Peter Reynold’s’ books The Dot and Ish were books that we used to strengthen our school community. Our class celebrated International Dot Day with students all over the world, but equally importantly we celebrated it with students at our school. The Dot was shared across the school in classrooms and assemblies, and my students immediately latched on to the idea that being a risk taker and having faith in yourself are important messages for continued success.


Click, Clack, Moo Cows That Type  by Doreen Cronin had my students laughing, yet they decided that the main message was that words have power. This was powerful for my students to hear as they strengthen their writing skills.

Thank You, Mr. Falker  Funnily enough, this is a book that I have not even read aloud (yet) to this class. Lilly says that this book will never leave her book box, because it is such a favorite book and she enjoys reading parts of it over and over.



What I have been reminded of this year is that books can raise us up. This class is like any other class anywhere else in the world, but they are also unique. The carefully chosen words that they have heard each day have spoken to THEM and have made them better people. Their favorite books share a few common themes – friendship, persistence, confidence, and individuality. These are messages I wish for all children.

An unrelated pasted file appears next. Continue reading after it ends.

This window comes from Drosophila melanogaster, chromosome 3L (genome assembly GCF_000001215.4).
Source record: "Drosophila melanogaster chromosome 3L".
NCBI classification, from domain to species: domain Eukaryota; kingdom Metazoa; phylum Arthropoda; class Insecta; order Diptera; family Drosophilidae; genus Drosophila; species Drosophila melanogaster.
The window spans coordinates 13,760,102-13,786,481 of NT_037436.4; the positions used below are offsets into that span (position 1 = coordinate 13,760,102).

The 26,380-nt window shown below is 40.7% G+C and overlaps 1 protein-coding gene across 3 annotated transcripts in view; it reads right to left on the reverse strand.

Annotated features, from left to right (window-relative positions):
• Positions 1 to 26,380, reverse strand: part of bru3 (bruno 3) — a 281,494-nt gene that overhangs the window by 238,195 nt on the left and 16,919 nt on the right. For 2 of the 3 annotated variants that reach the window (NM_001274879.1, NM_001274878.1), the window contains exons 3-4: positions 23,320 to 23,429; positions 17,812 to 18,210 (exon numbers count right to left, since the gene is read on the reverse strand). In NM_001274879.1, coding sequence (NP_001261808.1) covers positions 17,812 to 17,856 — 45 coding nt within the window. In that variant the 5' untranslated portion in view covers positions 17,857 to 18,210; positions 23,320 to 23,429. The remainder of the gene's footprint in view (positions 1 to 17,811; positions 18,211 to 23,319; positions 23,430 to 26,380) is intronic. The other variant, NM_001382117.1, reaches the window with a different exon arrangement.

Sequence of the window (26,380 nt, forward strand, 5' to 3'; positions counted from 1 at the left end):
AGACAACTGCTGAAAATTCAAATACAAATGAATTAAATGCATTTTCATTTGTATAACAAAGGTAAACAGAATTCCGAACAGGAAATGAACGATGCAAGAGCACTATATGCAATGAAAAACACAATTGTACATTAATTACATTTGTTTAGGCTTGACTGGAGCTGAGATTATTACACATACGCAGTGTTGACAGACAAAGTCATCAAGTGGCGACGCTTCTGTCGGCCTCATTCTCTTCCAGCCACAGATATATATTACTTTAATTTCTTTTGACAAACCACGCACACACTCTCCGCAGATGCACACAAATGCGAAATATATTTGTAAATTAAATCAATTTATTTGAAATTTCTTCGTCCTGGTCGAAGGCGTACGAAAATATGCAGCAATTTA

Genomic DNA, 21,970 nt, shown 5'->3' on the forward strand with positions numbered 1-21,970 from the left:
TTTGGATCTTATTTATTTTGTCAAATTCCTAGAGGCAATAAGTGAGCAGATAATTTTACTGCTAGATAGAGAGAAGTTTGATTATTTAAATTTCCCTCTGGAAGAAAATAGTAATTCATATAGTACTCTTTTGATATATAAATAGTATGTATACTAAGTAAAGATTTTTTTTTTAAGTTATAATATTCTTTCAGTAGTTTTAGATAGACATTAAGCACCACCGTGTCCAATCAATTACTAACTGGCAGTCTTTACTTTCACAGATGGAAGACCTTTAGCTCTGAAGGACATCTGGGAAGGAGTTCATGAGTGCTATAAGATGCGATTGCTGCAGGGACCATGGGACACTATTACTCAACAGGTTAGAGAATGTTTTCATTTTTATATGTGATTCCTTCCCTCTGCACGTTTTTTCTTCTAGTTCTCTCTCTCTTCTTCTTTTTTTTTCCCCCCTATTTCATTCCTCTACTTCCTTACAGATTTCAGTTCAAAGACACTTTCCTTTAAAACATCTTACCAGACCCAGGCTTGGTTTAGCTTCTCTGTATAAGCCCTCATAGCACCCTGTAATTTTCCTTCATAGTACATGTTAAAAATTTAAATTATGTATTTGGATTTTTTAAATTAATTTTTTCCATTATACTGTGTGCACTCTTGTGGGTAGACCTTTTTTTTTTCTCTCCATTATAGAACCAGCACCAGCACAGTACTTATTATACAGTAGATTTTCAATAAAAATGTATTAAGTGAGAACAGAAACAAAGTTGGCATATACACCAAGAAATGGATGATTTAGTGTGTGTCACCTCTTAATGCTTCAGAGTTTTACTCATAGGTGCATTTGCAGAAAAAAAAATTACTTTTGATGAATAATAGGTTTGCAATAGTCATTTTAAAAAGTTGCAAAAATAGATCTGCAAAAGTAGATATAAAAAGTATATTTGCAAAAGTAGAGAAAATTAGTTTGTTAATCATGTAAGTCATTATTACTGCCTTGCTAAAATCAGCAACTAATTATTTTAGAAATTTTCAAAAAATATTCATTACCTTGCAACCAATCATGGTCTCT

A former student, Soheyla, recently shared a quote she loves with me. She quoted Garrison Keillor who said, “A book is a gift you can open again and again.”  We can all benefit from reading favorite books again and again and great books really keep on giving! I am so glad to be able to share great books with children every day. I have the best job in the world.


Erika Victor is a third grade teacher at an international school in the suburbs of Berlin, Germany. Her love for books and reading has always been an important part of her identity. It has been so fantastic to discover that there are other Nerdy Book Lovers all over the world. She has been lucky enough to teach in many different places and feel that the most important part of her job is to help students discover a love of reading if they have not already found it. She and her students have been lucky enough to meet several authors via Skype this year which has opened new windows for them.